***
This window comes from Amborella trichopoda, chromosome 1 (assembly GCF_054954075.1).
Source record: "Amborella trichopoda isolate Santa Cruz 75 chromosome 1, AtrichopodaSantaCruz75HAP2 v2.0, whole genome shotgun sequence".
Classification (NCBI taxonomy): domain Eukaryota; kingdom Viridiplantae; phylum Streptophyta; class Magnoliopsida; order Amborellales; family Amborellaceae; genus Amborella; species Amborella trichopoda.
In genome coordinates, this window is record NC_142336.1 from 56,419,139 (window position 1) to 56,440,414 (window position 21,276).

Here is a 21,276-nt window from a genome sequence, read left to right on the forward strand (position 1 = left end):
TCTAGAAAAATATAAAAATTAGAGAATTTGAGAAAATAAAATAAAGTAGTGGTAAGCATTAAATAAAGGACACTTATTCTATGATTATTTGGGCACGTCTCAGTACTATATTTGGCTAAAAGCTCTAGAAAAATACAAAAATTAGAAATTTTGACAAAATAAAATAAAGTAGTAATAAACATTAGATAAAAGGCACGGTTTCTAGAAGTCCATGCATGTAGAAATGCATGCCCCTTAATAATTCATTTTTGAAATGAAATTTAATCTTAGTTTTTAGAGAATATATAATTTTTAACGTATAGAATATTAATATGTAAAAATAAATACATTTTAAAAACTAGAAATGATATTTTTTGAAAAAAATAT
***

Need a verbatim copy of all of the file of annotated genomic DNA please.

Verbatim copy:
This window comes from Amborella trichopoda, chromosome 1 (assembly GCF_054954075.1).
Source record: "Amborella trichopoda isolate Santa Cruz 75 chromosome 1, AtrichopodaSantaCruz75HAP2 v2.0, whole genome shotgun sequence".
Classification (NCBI taxonomy): domain Eukaryota; kingdom Viridiplantae; phylum Streptophyta; class Magnoliopsida; order Amborellales; family Amborellaceae; genus Amborella; species Amborella trichopoda.
In genome coordinates, this window is record NC_142336.1 from 56,419,139 (window position 1) to 56,440,414 (window position 21,276).

Here is a 21,276-nt window from a genome sequence, read left to right on the forward strand (position 1 = left end):
TCTAGAAAAATATAAAAATTAGAGAATTTGAGAAAATAAAATAAAGTAGTGGTAAGCATTAAATAAAGGACACTTATTCTATGATTATTTGGGCACGTCTCAGTACTATATTTGGCTAAAAGCTCTAGAAAAATACAAAAATTAGAAATTTTGACAAAATAAAATAAAGTAGTAATAAACATTAGATAAAAGGCACGGTTTCTAGAAGTCCATGCATGTAGAAATGCATGCCCCTTAATAATTCATTTTTGAAATGAAATTTAATCTTAGTTTTTAGAGAATATATAATTTTTAACGTATAGAATATTAATATGTAAAAATAAATACATTTTAAAAACTAGAAATGATATTTTTTGAAAAAAATAT